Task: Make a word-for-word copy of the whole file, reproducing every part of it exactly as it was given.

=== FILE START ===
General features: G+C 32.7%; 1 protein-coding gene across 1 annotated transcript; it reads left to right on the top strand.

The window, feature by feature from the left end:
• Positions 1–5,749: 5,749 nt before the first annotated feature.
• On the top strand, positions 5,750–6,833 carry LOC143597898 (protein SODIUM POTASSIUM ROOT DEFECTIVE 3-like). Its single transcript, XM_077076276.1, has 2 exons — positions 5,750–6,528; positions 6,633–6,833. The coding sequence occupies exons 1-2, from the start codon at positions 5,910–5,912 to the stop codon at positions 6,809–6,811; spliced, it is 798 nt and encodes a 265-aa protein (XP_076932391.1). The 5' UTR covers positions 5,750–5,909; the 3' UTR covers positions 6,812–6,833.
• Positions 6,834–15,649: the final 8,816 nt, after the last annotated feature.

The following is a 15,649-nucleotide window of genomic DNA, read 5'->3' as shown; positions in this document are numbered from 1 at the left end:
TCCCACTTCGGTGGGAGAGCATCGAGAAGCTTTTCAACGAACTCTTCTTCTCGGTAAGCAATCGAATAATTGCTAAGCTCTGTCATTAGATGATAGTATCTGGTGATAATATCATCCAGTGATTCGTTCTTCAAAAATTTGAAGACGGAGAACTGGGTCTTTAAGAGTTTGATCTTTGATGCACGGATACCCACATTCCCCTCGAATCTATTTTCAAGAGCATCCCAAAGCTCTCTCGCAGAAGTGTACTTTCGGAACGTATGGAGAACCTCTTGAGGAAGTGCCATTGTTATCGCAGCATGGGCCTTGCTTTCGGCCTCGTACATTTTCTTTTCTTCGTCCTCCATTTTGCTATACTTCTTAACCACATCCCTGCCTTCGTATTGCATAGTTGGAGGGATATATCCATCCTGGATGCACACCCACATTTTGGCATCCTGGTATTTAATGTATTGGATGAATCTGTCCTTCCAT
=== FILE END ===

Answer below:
General features: G+C 32.7%; 1 protein-coding gene across 1 annotated transcript; it reads left to right on the top strand.

The window, feature by feature from the left end:
• Positions 1–5,749: 5,749 nt before the first annotated feature.
• On the top strand, positions 5,750–6,833 carry LOC143597898 (protein SODIUM POTASSIUM ROOT DEFECTIVE 3-like). Its single transcript, XM_077076276.1, has 2 exons — positions 5,750–6,528; positions 6,633–6,833. The coding sequence occupies exons 1-2, from the start codon at positions 5,910–5,912 to the stop codon at positions 6,809–6,811; spliced, it is 798 nt and encodes a 265-aa protein (XP_076932391.1). The 5' UTR covers positions 5,750–5,909; the 3' UTR covers positions 6,812–6,833.
• Positions 6,834–15,649: the final 8,816 nt, after the last annotated feature.

The following is a 15,649-nucleotide window of genomic DNA, read 5'->3' as shown; positions in this document are numbered from 1 at the left end:
TCCCACTTCGGTGGGAGAGCATCGAGAAGCTTTTCAACGAACTCTTCTTCTCGGTAAGCAATCGAATAATTGCTAAGCTCTGTCATTAGATGATAGTATCTGGTGATAATATCATCCAGTGATTCGTTCTTCAAAAATTTGAAGACGGAGAACTGGGTCTTTAAGAGTTTGATCTTTGATGCACGGATACCCACATTCCCCTCGAATCTATTTTCAAGAGCATCCCAAAGCTCTCTCGCAGAAGTGTACTTTCGGAACGTATGGAGAACCTCTTGAGGAAGTGCCATTGTTATCGCAGCATGGGCCTTGCTTTCGGCCTCGTACATTTTCTTTTCTTCGTCCTCCATTTTGCTATACTTCTTAACCACATCCCTGCCTTCGTATTGCATAGTTGGAGGGATATATCCATCCTGGATGCACACCCACATTTTGGCATCCTGGTATTTAATGTATTGGATGAATCTGTCCTTCCAT